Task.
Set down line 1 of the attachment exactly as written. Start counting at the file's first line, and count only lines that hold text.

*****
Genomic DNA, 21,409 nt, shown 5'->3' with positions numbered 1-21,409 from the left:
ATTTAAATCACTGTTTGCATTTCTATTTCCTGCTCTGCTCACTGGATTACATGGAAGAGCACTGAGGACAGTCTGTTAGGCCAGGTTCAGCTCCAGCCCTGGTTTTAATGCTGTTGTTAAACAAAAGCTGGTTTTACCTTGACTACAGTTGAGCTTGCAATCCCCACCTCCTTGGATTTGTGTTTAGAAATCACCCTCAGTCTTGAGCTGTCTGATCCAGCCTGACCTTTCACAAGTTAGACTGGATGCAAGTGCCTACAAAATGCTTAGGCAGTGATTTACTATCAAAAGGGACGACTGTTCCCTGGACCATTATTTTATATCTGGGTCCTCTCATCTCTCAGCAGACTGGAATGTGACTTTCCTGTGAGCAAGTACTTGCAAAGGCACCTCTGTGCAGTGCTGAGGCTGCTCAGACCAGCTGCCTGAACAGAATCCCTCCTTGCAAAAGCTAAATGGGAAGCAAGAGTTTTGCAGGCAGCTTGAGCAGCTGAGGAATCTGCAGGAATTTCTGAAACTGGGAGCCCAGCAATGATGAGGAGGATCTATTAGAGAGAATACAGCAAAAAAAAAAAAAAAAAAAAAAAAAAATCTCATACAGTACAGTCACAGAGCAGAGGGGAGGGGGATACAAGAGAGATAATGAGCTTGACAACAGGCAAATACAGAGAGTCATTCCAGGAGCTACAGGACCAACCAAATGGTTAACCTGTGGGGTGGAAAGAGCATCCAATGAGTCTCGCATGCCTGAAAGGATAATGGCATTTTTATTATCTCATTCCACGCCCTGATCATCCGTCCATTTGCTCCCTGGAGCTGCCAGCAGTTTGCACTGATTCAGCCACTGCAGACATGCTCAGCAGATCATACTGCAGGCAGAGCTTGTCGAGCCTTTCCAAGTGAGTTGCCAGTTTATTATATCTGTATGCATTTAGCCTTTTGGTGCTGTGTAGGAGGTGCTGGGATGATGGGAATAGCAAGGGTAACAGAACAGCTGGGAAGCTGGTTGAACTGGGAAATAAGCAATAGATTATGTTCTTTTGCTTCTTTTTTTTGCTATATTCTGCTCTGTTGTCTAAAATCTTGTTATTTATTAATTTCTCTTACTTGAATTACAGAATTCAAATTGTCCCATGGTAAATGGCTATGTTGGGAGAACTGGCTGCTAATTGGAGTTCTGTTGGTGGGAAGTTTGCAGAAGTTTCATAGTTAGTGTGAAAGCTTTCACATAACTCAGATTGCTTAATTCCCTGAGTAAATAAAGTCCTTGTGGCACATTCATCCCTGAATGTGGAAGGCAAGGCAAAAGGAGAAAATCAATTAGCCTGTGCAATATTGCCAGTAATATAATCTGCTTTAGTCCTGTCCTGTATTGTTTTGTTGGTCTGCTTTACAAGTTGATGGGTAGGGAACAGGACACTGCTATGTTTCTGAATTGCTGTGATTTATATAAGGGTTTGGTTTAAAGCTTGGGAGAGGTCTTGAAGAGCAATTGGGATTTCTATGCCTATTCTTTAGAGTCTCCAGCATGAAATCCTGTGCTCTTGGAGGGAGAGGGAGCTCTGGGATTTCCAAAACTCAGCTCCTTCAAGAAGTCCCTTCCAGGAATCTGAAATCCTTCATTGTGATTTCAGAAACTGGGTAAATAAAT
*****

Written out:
Genomic DNA, 21,409 nt, shown 5'->3' with positions numbered 1-21,409 from the left: